Bibles for Kids: Review Scheduled for March 22. I received some really cool brand new ones to share with you, plus some of my favorites we already use.
Please Sorry Thanks
Please Sorry Thanks by Mark Batterson (releases April 4)
This book dives deep into the psychology of please, the science of sorry, and the theology of thanks. I have 84 highlighted passages from my first reading. I can guarantee you that I will be reading it again.
There’s way more to Please than I realized! I’m absolutely fascinated by how much is communicated when you put in the effort to say please and mean it. You’re putting yourself and your desires in someone else’s hands. Not assuming what you want is yours by rights. It gives them the freedom and ability to grant or deny. It’s a big deal.
Sorry is a complex thing, expressing both empathy and vulnerability. Empathy when you take the time to notice and enquire about other people’s problems and pain. Vulnerability when you admit that you were wrong or wronged.
Hurt people hurt people… Forgiven people forgive people. A specific and sincere apology goes a long way. Sorry is asking forgiveness from God and others, and also forgiving yourself. Hadn’t really thought about that last one.
Thanks is perpetual wonder and appreciation for the many gifts and miracles that fill your life. It’s probably the one topic in the book we’re most comfortable with talking about, whether or not we do gratitude well. But there’s still a ton of truth and wisdom to be had in this book.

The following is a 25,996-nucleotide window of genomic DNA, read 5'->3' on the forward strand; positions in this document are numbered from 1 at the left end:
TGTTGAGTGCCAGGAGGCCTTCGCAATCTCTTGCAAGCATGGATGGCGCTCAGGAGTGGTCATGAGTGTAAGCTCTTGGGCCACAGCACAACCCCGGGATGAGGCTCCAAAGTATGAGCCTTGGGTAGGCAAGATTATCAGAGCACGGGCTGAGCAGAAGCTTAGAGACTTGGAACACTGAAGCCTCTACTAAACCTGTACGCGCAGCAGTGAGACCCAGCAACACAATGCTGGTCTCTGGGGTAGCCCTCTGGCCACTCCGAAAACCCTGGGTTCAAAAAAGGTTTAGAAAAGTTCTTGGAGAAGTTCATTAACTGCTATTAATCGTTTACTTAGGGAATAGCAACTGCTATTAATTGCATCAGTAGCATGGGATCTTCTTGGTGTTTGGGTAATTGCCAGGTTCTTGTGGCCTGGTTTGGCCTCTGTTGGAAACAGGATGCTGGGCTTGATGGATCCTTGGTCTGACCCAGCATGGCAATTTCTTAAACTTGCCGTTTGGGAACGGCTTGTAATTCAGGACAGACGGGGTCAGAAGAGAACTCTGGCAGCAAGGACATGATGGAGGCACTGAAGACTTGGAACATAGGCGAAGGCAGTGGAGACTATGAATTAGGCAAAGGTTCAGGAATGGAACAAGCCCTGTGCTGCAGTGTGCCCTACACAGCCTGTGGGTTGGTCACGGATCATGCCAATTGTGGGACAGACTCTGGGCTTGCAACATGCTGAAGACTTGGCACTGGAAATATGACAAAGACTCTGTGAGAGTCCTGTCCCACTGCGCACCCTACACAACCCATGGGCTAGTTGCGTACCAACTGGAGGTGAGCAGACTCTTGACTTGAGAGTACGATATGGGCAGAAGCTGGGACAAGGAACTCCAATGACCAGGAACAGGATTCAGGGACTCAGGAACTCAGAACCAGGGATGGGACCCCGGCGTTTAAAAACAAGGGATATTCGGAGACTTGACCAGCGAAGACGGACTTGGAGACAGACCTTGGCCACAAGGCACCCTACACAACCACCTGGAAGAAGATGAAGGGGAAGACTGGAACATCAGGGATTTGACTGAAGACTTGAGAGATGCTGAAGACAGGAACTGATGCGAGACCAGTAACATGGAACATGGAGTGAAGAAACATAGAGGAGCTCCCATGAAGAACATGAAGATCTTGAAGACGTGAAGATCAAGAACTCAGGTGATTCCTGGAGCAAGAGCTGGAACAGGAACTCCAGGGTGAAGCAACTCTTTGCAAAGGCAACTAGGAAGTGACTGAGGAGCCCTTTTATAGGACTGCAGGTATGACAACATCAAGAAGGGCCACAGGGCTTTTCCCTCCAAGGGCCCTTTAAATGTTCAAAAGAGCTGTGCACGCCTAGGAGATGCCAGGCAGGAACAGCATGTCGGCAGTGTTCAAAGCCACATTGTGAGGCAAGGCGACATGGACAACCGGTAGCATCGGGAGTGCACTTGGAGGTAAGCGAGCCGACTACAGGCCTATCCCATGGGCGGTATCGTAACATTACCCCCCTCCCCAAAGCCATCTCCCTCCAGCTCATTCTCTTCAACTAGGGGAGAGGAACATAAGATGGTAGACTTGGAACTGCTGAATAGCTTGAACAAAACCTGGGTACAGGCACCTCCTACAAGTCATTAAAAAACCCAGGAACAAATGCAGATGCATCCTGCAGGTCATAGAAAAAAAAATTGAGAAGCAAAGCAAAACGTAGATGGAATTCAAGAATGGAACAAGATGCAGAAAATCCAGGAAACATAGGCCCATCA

I highly recommend it to anyone and everyone!
I received a copy of the book from netgalley and chose to review it here. All thoughts are my own.
Moments of Peace for Moms:
Moments of Peace for Moms is awesome! 365 Daily Devotions form Our Daily Bread. The reading takes a moment or possibly 2, and the scripture is linked, making it only a click away, and only requires a moment.
As a homeschooling housewife with 2 busy little boys, this book meets all the requirements for a daily touchstone. It is not a deep Bible Study that takes an hour (gotta have those sometimes-just not every day with little people), but it does refocus and reframe the day beautifully.
Each day has either an extremely practical tip, or a story that resonates, so you don’t feel like you are the only one who deals with wild stuff.
The tips range from practical motherhood strategies and encourage you to be disciplined because it is do-able, to enhancing your time with God.
I would highly recommend this book to every mother / mother to be. Even grandmothers would enjoy it and be reminded of the early days.
I am totally writing this review while hiding in the bathroom for 5 minutes peace 🙃😜
I received an advanced copy of the book from @netgalley and chose to review it here. All thoughts are my own.
The Hunt of the Unicorn
The Hunt of the Unicorn by L Nicodemus Lyons (Published March 13, 2013)
I first read this book in 2016 when I bought it, and just re-read it in 2023.
It is a powerful book full of allegory and symbolism, some that is explained as you go, and others that dawn on you towards the end.
The adventure itself is captivating, and the way it points to Christ amazing!
John Gardener is a fun character, relatable both in his frustrations and his growth. And Simon, at first, you don’t like him very much, but by the end, much like Eustace Clarence Scrubb, you are cheering for him. (Trust me. He gets better!)
It’s not preachy, but it breathes life! Let’s celebrate this one and give the author a ‘book Birthday’ present!